Al Jazeera has apologised after it published a story which suggested the videos showing the beheading of US journalists James Foley and Steven Sotloff were fake.
The article, which featured on Al Jazeera Arabic, the sister network of Al Jazeera English, claimed the videos of the murders were "unconvincing" and Foley was giving a "theatrical performance".
The article also claims that Foley may never have been kidnapped by Isis militants and questioned if it is even him that appears in the graphic video.
"Foley was playing the role of champion not the victim only, for he recites a lengthy statement in peerless theatrical performance, and it seems from tracking the movement of his eyes that he was reading a text from an autocue," the article said.
It added the masked man who is filmed with Foley, known as Jihadi John, does not have the features of common jihadist figures, but instead is "rather similar to a Hollywood actor".
The news site aploigised and has now withdrawn the article "in respect to families of the victims and as we share their grief".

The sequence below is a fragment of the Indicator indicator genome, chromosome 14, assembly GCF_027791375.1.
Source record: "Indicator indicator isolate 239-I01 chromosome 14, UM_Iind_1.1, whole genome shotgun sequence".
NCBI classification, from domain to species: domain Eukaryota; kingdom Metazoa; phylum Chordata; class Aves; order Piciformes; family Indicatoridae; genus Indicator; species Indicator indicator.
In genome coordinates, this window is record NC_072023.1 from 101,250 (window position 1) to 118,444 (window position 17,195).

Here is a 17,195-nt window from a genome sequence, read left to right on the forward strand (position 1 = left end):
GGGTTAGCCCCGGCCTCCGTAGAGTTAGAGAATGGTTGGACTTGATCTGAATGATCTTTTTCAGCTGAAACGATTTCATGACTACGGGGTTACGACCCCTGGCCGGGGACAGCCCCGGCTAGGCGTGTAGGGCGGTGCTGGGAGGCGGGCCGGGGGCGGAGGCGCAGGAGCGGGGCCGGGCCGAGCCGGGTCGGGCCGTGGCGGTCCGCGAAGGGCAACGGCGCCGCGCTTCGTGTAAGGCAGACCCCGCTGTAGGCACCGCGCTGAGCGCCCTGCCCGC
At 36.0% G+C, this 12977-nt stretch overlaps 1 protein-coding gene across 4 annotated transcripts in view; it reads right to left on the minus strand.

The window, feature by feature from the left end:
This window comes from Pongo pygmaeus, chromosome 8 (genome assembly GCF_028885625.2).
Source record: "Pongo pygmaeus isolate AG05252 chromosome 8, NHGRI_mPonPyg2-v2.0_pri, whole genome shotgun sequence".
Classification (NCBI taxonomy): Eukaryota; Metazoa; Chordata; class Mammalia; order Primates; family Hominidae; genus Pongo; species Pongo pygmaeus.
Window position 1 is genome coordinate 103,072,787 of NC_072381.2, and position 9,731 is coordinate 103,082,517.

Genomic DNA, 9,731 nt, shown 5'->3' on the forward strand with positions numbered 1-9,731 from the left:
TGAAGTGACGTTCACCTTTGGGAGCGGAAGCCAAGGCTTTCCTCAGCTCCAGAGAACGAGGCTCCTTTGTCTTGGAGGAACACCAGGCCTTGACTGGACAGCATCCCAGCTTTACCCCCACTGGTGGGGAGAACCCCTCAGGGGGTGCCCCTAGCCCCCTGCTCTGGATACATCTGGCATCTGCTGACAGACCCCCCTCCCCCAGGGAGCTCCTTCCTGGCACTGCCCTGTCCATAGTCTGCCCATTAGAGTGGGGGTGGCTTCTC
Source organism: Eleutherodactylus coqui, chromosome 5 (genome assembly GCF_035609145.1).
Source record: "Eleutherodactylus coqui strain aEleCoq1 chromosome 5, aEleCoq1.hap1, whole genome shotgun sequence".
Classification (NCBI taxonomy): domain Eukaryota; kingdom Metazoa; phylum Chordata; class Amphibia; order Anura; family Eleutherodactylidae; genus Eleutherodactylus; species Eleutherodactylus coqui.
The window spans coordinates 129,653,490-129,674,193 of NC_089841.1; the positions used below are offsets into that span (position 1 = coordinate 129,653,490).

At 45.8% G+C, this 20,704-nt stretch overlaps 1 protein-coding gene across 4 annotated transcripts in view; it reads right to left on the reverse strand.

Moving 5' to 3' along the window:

Al Jazeera's managing director, Yasser Abu Hilalah, said: "Al Jazeera Arabic's website decided to retract an inaccurate article that questioned the legitimacy of Foley and Sotloff's beheading videos after a theory surfaced on a number of American social media sites claiming they were produced as a pretext ahead of a US invasion of Syria.
"We want to take this as an opportunity to reiterate Al Jazeera previous position in condemning the kidnapping of the two journalists and condemning their killing as a heinous crime.
"We would like to also renew our call for the release of all kidnapped journalists, who are only carrying out their professional duty in seeking truth and providing a fair and comprehensive account of events and issues.
"Al Jazeera had previously issued a statement before the killing of Sotloff, appealed to the kidnappers to release him and adopted Sotloff's mother's message appealing to the kidnappers to release him.
"We, in Al Jazeera, would like to emphasise our policy of supporting the freedom of journalists and to protect them from any harm anywhere around the world."
A forensic science company who work with British police previously suggested the execution may have been staged and that the execution may have happened off camera.
The forensic analyst said Foley appears to have to repeat a line during his speech and the lack of blood before the video fades to black was inconsistent with a knife wound to the neck.
However, the company, which requested anonymity, added: "No one is disputing that at some point an execution occurred."